PORTLAND, Ore. — A research team led by Oregon State University plans to develop a new rechargeable battery that could reduce the need for environmentally destructive mining of rare minerals like nickel and lithium and accelerate the transition to clean energy.
The U.S. Department of Energy awarded OSU $3 million to explore the development of new rechargeable battery technology that would accelerate the transition to clean energy without relying on rare finite minerals such as lithium, cobalt and nickel. OSU chemistry professor Xiulei “David” Ji, who will lead a battery research team, said it could be a game-changer.
“It’s a new paradigm,” he told Oregon Public Broadcasting. “We are very excited and very grateful to have this opportunity to work on this project.”
As the world shifts from fossil fuels to clean energy to reduce contributions to climate change, there is a growing need for batteries to store renewable energy and power electric vehicles. The resulting battery boom has raised environmental concerns due to the impacts of mining battery materials such as lithium, and it has driven up prices and demand for the minerals used to make batteries.
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According to the International Energy Agency, an organization that provides data analysis for global energy policies, the world could face lithium shortages by 2025. The price of lithium has soared, tripling in 2021. Nickel, a mineral used for lithium-ion batteries, has also increased demand and seen price increases.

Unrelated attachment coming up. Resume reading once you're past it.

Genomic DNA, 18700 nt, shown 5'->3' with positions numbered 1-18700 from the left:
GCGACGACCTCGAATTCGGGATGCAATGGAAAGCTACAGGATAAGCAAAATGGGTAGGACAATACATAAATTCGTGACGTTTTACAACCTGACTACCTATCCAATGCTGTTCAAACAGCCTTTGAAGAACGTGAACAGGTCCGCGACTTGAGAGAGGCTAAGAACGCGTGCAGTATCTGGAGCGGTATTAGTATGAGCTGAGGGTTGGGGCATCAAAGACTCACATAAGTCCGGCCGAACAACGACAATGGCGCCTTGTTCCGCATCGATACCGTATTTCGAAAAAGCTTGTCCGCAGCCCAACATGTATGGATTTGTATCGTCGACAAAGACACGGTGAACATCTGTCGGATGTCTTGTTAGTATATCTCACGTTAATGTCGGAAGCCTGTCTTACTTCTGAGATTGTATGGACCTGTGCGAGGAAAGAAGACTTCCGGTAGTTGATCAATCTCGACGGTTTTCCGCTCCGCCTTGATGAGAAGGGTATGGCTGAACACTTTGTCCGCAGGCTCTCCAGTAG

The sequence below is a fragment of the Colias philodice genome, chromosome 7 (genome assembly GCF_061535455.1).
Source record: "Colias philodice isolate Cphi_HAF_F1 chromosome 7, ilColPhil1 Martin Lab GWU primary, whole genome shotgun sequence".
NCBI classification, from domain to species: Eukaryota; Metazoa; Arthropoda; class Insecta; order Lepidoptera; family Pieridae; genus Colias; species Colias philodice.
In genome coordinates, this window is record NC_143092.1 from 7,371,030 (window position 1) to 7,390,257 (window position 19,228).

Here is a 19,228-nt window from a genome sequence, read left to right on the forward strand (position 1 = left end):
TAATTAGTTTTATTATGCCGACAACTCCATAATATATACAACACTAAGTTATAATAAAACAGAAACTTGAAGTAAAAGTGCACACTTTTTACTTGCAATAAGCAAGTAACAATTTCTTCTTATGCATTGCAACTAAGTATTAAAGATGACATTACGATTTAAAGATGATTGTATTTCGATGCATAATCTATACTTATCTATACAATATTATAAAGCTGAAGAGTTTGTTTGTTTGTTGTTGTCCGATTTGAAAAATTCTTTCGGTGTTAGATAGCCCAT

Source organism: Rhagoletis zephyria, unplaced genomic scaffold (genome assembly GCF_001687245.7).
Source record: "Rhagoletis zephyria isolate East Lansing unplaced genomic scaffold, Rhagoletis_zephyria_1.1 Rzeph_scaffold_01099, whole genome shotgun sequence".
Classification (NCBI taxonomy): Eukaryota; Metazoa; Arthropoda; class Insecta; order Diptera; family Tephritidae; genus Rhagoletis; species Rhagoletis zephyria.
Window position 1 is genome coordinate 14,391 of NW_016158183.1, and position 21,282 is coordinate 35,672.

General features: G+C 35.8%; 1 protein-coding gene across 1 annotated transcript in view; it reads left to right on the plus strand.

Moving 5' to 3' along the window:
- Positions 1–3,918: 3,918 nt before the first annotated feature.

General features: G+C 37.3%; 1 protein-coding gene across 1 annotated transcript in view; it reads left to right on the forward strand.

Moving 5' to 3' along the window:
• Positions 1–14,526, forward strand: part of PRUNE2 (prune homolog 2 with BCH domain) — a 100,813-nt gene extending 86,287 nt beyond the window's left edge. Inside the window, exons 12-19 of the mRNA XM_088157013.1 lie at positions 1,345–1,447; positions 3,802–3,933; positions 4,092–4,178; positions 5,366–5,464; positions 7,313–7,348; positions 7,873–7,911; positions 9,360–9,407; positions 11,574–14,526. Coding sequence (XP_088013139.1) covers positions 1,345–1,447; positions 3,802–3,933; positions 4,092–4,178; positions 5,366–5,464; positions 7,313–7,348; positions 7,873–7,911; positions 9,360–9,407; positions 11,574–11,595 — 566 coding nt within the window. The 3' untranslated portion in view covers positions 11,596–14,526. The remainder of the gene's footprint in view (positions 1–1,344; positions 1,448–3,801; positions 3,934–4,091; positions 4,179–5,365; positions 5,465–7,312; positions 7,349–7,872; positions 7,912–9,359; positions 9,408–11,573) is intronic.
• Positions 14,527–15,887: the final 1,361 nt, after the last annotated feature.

Ji, who will lead a team of researchers from Howard University, the University of Maryland and Vanderbilt University, said relying on these minerals is unsustainable and expensive. He said meeting clean energy goals soon will require moving away from relatively rare finite minerals.
His plan is to explore anionic batteries that provide the necessary components without using limited minerals like those used by lithium batteries and which could potentially increase the amount of energy a battery can hold.
“New battery chemistry doesn’t have to rely on these elements,” Ji said. “That’s the advantage of the new chemistry. This changes things.
Ji said the main market for these batteries would be electric vehicles, but he doesn’t rule out the possibility of anion batteries being used by large-scale utilities, such as Portland General Electric’s solar, wind and battery facilities. . He also said they could be commercialized soon and used in homes.
It’s something Meredith Connolly, executive director of the nonprofit Climate Solutions, is looking forward to.
She said that powering the economy with 100% clean electricity from wind and solar power is a key part of reducing fossil fuels, and batteries are an essential part of achieving a transition to a clean energy.
“Part of the technological magic that batteries provide is the ability to store wind power when the wind is blowing and solar power when the sun is shining, then deploy that renewable energy when there is no wind. or the sun goes down,” she said.
As electric vehicle production increases, Connolly said, batteries need to be sourced and recycled sustainably to reuse raw materials.
Oregon is one of many states offering generous incentives and rebates for switching from gas-powered to electric vehicles. Recently, the state began offering qualified residents up to $7,500 for a new electric vehicle. So far, more than 50,000 electric vehicles are registered in the state. Oregon is also investing $100 million to build charging infrastructure on major highways and in rural areas to meet demand for electric vehicles on the road.